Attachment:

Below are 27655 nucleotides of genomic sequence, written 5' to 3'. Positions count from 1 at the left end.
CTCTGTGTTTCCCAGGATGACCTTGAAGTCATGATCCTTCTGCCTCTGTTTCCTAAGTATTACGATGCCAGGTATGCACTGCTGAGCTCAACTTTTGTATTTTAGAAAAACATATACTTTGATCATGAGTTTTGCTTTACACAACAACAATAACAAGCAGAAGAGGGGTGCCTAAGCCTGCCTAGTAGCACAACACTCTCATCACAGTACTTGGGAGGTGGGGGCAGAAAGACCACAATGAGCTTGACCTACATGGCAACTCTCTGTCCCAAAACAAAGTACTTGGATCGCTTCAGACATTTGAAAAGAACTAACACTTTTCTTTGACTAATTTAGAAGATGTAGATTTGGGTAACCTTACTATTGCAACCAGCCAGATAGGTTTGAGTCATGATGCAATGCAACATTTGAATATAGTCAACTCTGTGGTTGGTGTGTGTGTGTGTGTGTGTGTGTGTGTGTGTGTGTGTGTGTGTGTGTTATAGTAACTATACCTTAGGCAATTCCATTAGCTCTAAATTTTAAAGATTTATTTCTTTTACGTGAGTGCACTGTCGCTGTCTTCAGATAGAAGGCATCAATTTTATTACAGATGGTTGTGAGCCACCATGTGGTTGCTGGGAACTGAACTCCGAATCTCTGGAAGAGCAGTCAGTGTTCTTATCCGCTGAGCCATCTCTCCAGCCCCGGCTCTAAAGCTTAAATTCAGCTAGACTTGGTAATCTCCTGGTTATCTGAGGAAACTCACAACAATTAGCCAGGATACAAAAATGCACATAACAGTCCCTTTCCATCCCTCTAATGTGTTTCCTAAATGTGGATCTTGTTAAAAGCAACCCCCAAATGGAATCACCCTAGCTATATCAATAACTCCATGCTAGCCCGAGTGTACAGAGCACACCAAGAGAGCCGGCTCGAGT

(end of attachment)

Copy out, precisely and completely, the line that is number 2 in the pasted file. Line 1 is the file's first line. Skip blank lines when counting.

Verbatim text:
CTCTGTGTTTCCCAGGATGACCTTGAAGTCATGATCCTTCTGCCTCTGTTTCCTAAGTATTACGATGCCAGGTATGCACTGCTGAGCTCAACTTTTGTATTTTAGAAAAACATATACTTTGATCATGAGTTTTGCTTTACACAACAACAATAACAAGCAGAAGAGGGGTGCCTAAGCCTGCCTAGTAGCACAACACTCTCATCACAGTACTTGGGAGGTGGGGGCAGAAAGACCACAATGAGCTTGACCTACATGGCAACTCTCTGTCCCAAAACAAAGTACTTGGATCGCTTCAGACATTTGAAAAGAACTAACACTTTTCTTTGACTAATTTAGAAGATGTAGATTTGGGTAACCTTACTATTGCAACCAGCCAGATAGGTTTGAGTCATGATGCAATGCAACATTTGAATATAGTCAACTCTGTGGTTGGTGTGTGTGTGTGTGTGTGTGTGTGTGTGTGTGTGTGTGTGTGTGTGTTATAGTAACTATACCTTAGGCAATTCCATTAGCTCTAAATTTTAAAGATTTATTTCTTTTACGTGAGTGCACTGTCGCTGTCTTCAGATAGAAGGCATCAATTTTATTACAGATGGTTGTGAGCCACCATGTGGTTGCTGGGAACTGAACTCCGAATCTCTGGAAGAGCAGTCAGTGTTCTTATCCGCTGAGCCATCTCTCCAGCCCCGGCTCTAAAGCTTAAATTCAGCTAGACTTGGTAATCTCCTGGTTATCTGAGGAAACTCACAACAATTAGCCAGGATACAAAAATGCACATAACAGTCCCTTTCCATCCCTCTAATGTGTTTCCTAAATGTGGATCTTGTTAAAAGCAACCCCCAAATGGAATCACCCTAGCTATATCAATAACTCCATGCTAGCCCGAGTGTACAGAGCACACCAAGAGAGCCGGCTCGAGT